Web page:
Native Americans in Twentieth-Century Louisiana
Native American communities in Louisiana are culturally diverse with unique histories.
The US Census Bureau estimates that more than 26,000 Native Americans lived in Louisiana in 2008. The federal government currently recognizes four Louisiana tribes, the Chitimacha Tribe, Coushatta Tribe, Tunica-Biloxi Tribe, and Jena Band of Choctaw Indians, and the state recognizes ten additional tribes, the United Houma Nation, Choctaw-Apache Tribe of Ebarb, Clifton Choctaw Tribe, Adai Caddo Tribe, Four Winds Tribe, Louisiana Choctaw Tribe, Pointe-Au-Chenes Indian Tribe (PACIT), and the Biloxi-Chitimacha Confederation of Muskogees (BCCM) which is comprised of the Bayou Lafourche Band, the Isle de Jean Charles Band, and the Grand Caillou/Dulac Band. Louisiana also has four unrecognized tribes, the Talimali Band of Apalache, Atakapa-Ishak Nation, Louisiana Choctaw Turtle Tribe, and Chahta Tribe, as well as three American Indian organizations, the Louisiana Intertribal Council, Louisiana Indian Education Association, and Louisiana Indian Heritage Association.
Culturally diverse with unique histories, American Indian communities in Louisiana have nevertheless experienced similar challenges and opportunities. Although many tribes practiced horticulture for generations, lack of land and capital for equipment prevented Louisiana tribes from establishing extensive farms or ranches in the twentieth century. The Chitimachas controlled only 261.54 acres when the federal government placed the land in trust, and Tunica-Biloxis controlled only 129.5 acres by the early 20th century. Timber companies bought up much of the land homesteaded by Coushattas in the early twentieth century and purchased mineral rights from those who refused to sell their land, clear-cutting it. The discovery of oil and gas on Houma, PACIT, and BCCM lands in the 1920s led to similar land loss through foreclosure, fraud, and coercion. In addition, the Choctaw-Apaches sold much of their land in the 1970s and were removed to make way for Toledo Bend Reservoir.
Despite these obstacles, Indians in Louisiana did farm. Tunica-Biloxis grew cotton, corn, and vegetables on small plots of land, and many Indians owned cows, horses, pigs, and chickens. Indians took jobs in the timber and oil industries and on farms. They supplemented their incomes by cutting cordwood, picking cotton, harvesting swamp moss, gathering blackberries, hunting, fishing, trapping, shrimping, oystering, and tanning hides. Indian women often cleaned the homes of local whites, took in laundry, and sold handcrafted baskets. Today, Indians in Louisiana run their own businesses and work in all areas of the economy. However, some Indians continue to work in industries that have become traditional like shrimping and oystering, while others still sell traditional crafts, such as baskets.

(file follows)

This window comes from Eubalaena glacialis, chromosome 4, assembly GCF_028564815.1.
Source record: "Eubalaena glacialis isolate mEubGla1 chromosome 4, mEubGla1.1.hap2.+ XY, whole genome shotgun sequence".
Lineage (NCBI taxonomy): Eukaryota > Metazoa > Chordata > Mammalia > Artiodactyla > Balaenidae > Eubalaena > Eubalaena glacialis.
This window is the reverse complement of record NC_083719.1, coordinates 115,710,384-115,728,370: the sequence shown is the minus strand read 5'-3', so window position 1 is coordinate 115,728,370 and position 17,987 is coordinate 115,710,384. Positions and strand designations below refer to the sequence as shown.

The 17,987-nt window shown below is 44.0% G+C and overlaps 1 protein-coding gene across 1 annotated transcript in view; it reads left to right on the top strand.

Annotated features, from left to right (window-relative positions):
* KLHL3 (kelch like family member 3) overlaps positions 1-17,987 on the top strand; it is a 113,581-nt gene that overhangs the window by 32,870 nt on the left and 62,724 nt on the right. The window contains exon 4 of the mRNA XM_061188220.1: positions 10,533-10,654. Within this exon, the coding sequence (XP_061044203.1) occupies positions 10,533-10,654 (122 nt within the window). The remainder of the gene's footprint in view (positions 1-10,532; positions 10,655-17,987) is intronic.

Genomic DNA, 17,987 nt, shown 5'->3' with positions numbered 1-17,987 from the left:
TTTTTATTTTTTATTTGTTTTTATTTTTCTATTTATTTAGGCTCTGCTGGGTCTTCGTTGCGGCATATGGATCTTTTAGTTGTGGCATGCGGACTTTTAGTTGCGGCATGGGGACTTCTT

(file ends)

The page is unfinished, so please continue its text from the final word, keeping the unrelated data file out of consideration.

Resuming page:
Louisiana’s American Indian artists, including Chitimachas, Choctaws, Coushattas, and Houmas, have carried their basket-making traditions into the twenty-first century, and museums and collectors recognize these craftspeople for their skill and creativity. In addition to basketry, traditions concerning burial, dance, folklore, food, music, woodworking, and other activities continue in Louisiana’s Indian communities. For example, Houma artists still create elaborate woodwork; the Chitimacha Tribe teaches traditional dances to their community’s children, and the Coushatta Tribe prepares traditional corn soup for community events.
Some of Louisiana’s Indians have also maintained their languages. The Choctaw language survives in the Jena Band, but not among the other Choctaws in Louisiana, and the Koasati language is still used in the Coushatta community. Other American Indian communities have lost their native language. Some of these communities retain an Indian dialect of French, and others are trying to resurrect their languages using notes and recordings gathered by ethnologists and linguists. The Chitimacha Tribe has worked with Rosetta Stone to develop software to teach their language to tribal members, and members of the Atakapa-Ishak Nation are attempting to reclaim their language using a dictionary created by the Bureau of Ethnology in the 1930s.
Most Indians in Louisiana converted to Christianity in the late-nineteenth and early-twentieth centuries, and although Indian communities in Louisiana still organize their communities through various kinship systems, churches became central to the social life of many communities. Louisiana’s Indians borrowed cultural elements such as powwows and fry bread from other Indians and made them new traditions in their communities. Today, the Coushatta Tribe, Jena Band of Choctaws, Tunica-Biloxi Tribe, Adai Caddo Tribe, Biloxi-Chitimacha Confederation, Choctaw-Apache Community, Four Winds Tribe, United Houma Nation, Atakapa-Ishak Nation, Chahta Tribe, and Louisiana Indian Heritage Association, all host powwows, and representatives from all communities attend them.
Louisiana’s Native Americans wanted both traditional and western education for their children to maximize their opportunities. For many, educating their children became a central issue. Local school boards often classified Indians simply as “colored” and barred them from white public schools. Refusing to send their children to segregation-era African American schools, Native parents took legal action, and Native communities pushed for Indian schools. Initially, very few Indian children attended school. In 1913, Houma Henry Billiot tried gain a court order forcing Terrebonne Parish to allow his children to attend school with white children but lost because the court ruled that his children were “colored.” In addition, Jena Choctaw parents refused to send their children to school until the Penick Indian School was opened in 1932. Coushattas were an exception to the usual pattern. They paid local taxes and sent their children to an Indian elementary school run by the parish, and Elton’s public school welcomed Coushatta students who desired schooling beyond the first few grades.